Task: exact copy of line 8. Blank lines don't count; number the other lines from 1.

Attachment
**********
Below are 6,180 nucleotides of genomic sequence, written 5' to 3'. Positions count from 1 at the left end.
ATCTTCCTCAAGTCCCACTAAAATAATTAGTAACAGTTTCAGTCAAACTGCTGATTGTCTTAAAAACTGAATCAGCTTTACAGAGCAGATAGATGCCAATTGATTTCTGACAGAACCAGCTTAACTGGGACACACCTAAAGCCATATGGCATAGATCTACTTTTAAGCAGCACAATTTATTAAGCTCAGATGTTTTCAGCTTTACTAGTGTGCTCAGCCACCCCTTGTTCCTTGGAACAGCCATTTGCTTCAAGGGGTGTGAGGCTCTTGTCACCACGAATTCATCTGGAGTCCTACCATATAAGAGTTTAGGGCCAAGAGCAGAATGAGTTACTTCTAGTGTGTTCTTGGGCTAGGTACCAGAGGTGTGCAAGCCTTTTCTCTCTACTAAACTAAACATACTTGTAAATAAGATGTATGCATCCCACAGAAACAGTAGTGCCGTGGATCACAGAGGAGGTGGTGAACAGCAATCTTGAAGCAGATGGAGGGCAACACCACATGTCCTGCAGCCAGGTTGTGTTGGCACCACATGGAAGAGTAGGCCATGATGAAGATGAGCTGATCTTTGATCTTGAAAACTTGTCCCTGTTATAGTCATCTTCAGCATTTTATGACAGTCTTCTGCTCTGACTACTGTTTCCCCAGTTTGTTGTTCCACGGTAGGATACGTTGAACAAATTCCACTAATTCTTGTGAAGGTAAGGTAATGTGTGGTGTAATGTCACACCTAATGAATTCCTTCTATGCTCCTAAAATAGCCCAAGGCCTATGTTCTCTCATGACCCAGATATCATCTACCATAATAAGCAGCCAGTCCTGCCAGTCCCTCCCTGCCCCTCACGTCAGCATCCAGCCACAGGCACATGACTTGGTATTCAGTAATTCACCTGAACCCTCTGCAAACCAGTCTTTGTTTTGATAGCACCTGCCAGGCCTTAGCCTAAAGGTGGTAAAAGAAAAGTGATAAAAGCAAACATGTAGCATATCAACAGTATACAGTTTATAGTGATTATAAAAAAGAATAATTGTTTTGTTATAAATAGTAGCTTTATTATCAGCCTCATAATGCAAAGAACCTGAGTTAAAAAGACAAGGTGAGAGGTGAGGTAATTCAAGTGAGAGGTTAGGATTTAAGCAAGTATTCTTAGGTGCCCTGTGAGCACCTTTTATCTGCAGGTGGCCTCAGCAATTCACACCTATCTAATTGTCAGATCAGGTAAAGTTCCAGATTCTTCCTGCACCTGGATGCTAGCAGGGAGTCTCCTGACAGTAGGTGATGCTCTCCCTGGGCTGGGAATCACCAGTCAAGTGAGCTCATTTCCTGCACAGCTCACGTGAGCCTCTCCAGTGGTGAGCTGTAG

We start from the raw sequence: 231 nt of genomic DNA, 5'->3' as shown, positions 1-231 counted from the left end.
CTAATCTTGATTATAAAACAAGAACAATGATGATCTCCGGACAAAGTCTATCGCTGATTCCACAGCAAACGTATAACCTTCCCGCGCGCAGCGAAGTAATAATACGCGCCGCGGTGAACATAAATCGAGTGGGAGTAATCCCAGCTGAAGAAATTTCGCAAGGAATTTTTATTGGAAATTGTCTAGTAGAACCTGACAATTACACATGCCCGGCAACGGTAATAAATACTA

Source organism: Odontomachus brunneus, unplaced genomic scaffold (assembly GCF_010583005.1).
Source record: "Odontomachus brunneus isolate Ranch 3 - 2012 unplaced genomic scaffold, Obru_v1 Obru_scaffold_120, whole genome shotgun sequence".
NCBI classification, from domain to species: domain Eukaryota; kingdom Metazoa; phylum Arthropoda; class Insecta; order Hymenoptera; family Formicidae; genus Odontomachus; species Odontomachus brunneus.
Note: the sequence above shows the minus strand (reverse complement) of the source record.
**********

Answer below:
Note: the sequence above shows the minus strand (reverse complement) of the source record.